As we started with Genesis, it seems only fitting to end with Genesis as well. However, continuing along with Lilith’s expression in the musical world… In what is (in my opinion) one of the greatest albums ever, “The Lamb Lies Down on Broadway”(1974), there is a song tribute to Lilith, seemingly referring back to her days as handmaiden of Inanna, as she guides the hero of the song-cycle through darkness into light.
The chamber was in confusion – all the voices shouting loud
I could only just hear a voice quite near say
“Please help me through the crowd”
‘Said if I helped her through she could help me too
But I could see that she was wholly blind
But from her pale face and her pale skin
A moonlight shined.
She’s gonna take you through the tunnel of night
She’s gonna lead you right.
When I led her through the people, the angry noise began to grow
She said “Let me feel the way the breezes blow
And I’ll show you where to go”
So I followed her into a big round cave, she said,
“They’re coming for you, now don’t be afraid”
Then she sat me down on a cold stone throne, carved in jade.
She’s gonna take you through the tunnel of night
She’s gonna lead you right.
She leaves me in the darkness,
I have to face my fear,
And the darkness closes in on me
I can hear a whirring sound growing near.
I can see a corner of the tunnel
Lit up by whatever’s coming here.
Two golden globes float into the room
And a blaze of white light fills the air…
Lilith has truly spent many thousands of years traveling the dark path of rejection and castigation, being hated, feared and maligned. Through all the stories, she has held a power to tell the truth as she sees it, to embrace sexuality in a form that appeals to her and to refuse to bow to an authority that tries to rule her. And yet, she has wings and is described as beautiful.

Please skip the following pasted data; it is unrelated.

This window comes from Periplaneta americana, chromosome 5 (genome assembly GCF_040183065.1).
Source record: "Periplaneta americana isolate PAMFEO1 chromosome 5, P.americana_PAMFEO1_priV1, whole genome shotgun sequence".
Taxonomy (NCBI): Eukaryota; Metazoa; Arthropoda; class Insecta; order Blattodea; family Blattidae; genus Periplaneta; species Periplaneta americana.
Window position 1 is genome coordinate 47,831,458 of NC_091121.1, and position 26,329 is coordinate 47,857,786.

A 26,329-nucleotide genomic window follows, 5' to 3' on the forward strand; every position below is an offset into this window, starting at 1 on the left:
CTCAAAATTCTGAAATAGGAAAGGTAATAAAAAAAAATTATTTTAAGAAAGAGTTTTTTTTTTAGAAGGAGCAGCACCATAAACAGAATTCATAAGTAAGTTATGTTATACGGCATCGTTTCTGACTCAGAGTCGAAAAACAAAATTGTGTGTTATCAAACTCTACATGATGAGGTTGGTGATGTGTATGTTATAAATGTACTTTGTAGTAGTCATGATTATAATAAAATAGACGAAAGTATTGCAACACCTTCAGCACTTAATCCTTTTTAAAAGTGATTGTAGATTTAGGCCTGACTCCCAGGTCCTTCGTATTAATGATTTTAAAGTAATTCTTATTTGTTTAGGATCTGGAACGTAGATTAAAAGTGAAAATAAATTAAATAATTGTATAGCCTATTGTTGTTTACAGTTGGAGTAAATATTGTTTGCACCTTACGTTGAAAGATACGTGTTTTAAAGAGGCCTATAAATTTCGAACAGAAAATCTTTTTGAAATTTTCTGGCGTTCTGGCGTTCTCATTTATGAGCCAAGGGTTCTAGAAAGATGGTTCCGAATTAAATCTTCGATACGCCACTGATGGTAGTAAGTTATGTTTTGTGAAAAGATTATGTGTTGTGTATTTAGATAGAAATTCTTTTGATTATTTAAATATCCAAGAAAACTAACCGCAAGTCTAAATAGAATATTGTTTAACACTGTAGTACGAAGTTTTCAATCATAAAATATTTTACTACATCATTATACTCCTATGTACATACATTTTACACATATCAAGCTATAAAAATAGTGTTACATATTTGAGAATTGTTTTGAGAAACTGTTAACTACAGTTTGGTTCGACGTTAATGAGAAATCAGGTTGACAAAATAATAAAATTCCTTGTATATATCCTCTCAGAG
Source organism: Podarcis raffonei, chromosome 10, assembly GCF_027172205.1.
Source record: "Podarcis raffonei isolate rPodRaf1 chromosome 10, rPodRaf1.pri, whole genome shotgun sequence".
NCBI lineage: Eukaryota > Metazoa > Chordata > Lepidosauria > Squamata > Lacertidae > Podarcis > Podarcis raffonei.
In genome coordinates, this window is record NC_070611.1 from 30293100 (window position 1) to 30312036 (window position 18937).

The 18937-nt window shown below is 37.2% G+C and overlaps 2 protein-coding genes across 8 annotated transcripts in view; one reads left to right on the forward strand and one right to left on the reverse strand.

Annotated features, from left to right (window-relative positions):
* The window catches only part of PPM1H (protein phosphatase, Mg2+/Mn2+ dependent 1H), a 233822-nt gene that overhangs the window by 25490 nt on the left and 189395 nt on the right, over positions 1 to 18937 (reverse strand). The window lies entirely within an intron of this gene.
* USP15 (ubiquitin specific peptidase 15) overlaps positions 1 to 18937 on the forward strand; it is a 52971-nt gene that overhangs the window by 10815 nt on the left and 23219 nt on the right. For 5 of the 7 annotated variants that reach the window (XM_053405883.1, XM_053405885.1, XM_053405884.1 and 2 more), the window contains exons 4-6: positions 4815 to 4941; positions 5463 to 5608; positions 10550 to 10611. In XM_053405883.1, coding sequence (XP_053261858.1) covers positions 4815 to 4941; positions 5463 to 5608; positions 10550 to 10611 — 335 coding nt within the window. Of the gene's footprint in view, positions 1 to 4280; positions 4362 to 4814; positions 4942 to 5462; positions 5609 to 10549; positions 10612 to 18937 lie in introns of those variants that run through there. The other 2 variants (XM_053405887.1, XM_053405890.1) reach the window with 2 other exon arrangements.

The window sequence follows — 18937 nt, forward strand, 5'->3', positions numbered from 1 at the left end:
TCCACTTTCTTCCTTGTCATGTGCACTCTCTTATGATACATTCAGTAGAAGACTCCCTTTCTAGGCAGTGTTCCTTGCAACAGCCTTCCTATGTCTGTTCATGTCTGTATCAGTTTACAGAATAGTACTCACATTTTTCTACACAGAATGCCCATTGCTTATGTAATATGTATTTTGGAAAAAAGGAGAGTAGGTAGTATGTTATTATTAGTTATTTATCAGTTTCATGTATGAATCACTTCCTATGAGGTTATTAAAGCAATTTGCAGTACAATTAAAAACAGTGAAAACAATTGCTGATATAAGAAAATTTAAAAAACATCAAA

Lilith can certainly be feared. As the one who has the ability to lead us to see that which is buried deep in our Unconscious – our animal natures, our unbridled sexuality and passion, our rejected selves – the path she leads us on can be truly unnerving. And yet, like the snake she embraces (or embodies), she can lead us to the cave that will act as the womb to our transformation.
My favorite vision of Lilith is the story in which she goes back to the Garden of Eden and holds her hand out to Eve. In my mind she is saying, “Come on, Sister. Let’s get out of this goddess-forsaken place. It’s got you a bit brain-washed and you have so much more to offer.”
“Banned from the Bible” documentary on History Channel
Stone, Merlin Ancient Mirrors of Womanhood Beacon Press 1979
Walker, Barbara G. The Woman’s Encyclopedia of Myths and Secrets Harper Collins 1983
Some books I have not read but found recommended on the “abroadplanet” website and which look really interesting:
Kotluv, Barbara Black The Book of Lilith Samuel Weiser 1986
(Jungian feminist interpretation of Lilith legends)
Patai, Raphael The Hebrew Goddess Wayne State University Press 1990
(Delves into not only Lilith but Asherah, Astarte and others)
Schwartz, Howard Lilith’s Cave Harper & Row 1990
(Collection of Jewish folk tales centering not only on Lilith but other related figures like the Queen of Sheba)
A novel I have read and highly recommend:
Cunningham, Elizabeth The Wild Mother Station Hill Press 1993
(The story of Lilith, one of the descendants of the original Lilith who lives in the “Empty Land”, but is seduced by and seduces the alchemical professor, Adam Underwood who lives in the nearby walled mansion. As Adam uses the daughter that results from their union to try to recapture her, Lilith begins to die and fights to regain her freedom and her daughter.)